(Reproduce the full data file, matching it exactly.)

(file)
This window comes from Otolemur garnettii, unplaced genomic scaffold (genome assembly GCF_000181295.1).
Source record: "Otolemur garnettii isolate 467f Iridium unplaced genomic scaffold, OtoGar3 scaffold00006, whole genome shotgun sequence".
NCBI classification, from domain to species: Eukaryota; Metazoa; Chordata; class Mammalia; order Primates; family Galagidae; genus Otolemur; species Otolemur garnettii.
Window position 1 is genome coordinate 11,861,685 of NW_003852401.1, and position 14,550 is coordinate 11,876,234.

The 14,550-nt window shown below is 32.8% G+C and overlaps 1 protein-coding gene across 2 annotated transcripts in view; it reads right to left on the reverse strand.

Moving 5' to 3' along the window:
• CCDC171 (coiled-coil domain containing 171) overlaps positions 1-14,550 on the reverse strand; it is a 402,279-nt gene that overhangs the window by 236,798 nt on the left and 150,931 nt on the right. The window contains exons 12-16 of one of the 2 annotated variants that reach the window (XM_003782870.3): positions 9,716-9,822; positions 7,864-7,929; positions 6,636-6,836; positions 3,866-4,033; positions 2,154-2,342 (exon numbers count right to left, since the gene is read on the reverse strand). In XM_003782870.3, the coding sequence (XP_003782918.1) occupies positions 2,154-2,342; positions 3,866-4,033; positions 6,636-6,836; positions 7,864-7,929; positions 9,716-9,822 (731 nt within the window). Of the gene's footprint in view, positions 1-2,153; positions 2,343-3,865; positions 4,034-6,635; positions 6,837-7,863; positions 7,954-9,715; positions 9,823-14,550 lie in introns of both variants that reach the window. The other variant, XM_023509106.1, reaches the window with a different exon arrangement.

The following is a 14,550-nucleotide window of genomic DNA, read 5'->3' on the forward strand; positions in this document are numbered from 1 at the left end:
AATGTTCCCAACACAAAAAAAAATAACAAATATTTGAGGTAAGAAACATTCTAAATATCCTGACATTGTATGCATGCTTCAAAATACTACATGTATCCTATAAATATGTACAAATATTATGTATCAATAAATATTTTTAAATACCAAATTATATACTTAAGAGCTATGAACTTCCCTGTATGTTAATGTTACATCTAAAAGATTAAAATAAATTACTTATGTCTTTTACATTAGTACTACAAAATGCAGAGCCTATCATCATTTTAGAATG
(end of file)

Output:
This window comes from Otolemur garnettii, unplaced genomic scaffold (genome assembly GCF_000181295.1).
Source record: "Otolemur garnettii isolate 467f Iridium unplaced genomic scaffold, OtoGar3 scaffold00006, whole genome shotgun sequence".
NCBI classification, from domain to species: Eukaryota; Metazoa; Chordata; class Mammalia; order Primates; family Galagidae; genus Otolemur; species Otolemur garnettii.
Window position 1 is genome coordinate 11,861,685 of NW_003852401.1, and position 14,550 is coordinate 11,876,234.

The 14,550-nt window shown below is 32.8% G+C and overlaps 1 protein-coding gene across 2 annotated transcripts in view; it reads right to left on the reverse strand.

Moving 5' to 3' along the window:
• CCDC171 (coiled-coil domain containing 171) overlaps positions 1-14,550 on the reverse strand; it is a 402,279-nt gene that overhangs the window by 236,798 nt on the left and 150,931 nt on the right. The window contains exons 12-16 of one of the 2 annotated variants that reach the window (XM_003782870.3): positions 9,716-9,822; positions 7,864-7,929; positions 6,636-6,836; positions 3,866-4,033; positions 2,154-2,342 (exon numbers count right to left, since the gene is read on the reverse strand). In XM_003782870.3, the coding sequence (XP_003782918.1) occupies positions 2,154-2,342; positions 3,866-4,033; positions 6,636-6,836; positions 7,864-7,929; positions 9,716-9,822 (731 nt within the window). Of the gene's footprint in view, positions 1-2,153; positions 2,343-3,865; positions 4,034-6,635; positions 6,837-7,863; positions 7,954-9,715; positions 9,823-14,550 lie in introns of both variants that reach the window. The other variant, XM_023509106.1, reaches the window with a different exon arrangement.

The following is a 14,550-nucleotide window of genomic DNA, read 5'->3' on the forward strand; positions in this document are numbered from 1 at the left end:
AATGTTCCCAACACAAAAAAAAATAACAAATATTTGAGGTAAGAAACATTCTAAATATCCTGACATTGTATGCATGCTTCAAAATACTACATGTATCCTATAAATATGTACAAATATTATGTATCAATAAATATTTTTAAATACCAAATTATATACTTAAGAGCTATGAACTTCCCTGTATGTTAATGTTACATCTAAAAGATTAAAATAAATTACTTATGTCTTTTACATTAGTACTACAAAATGCAGAGCCTATCATCATTTTAGAATG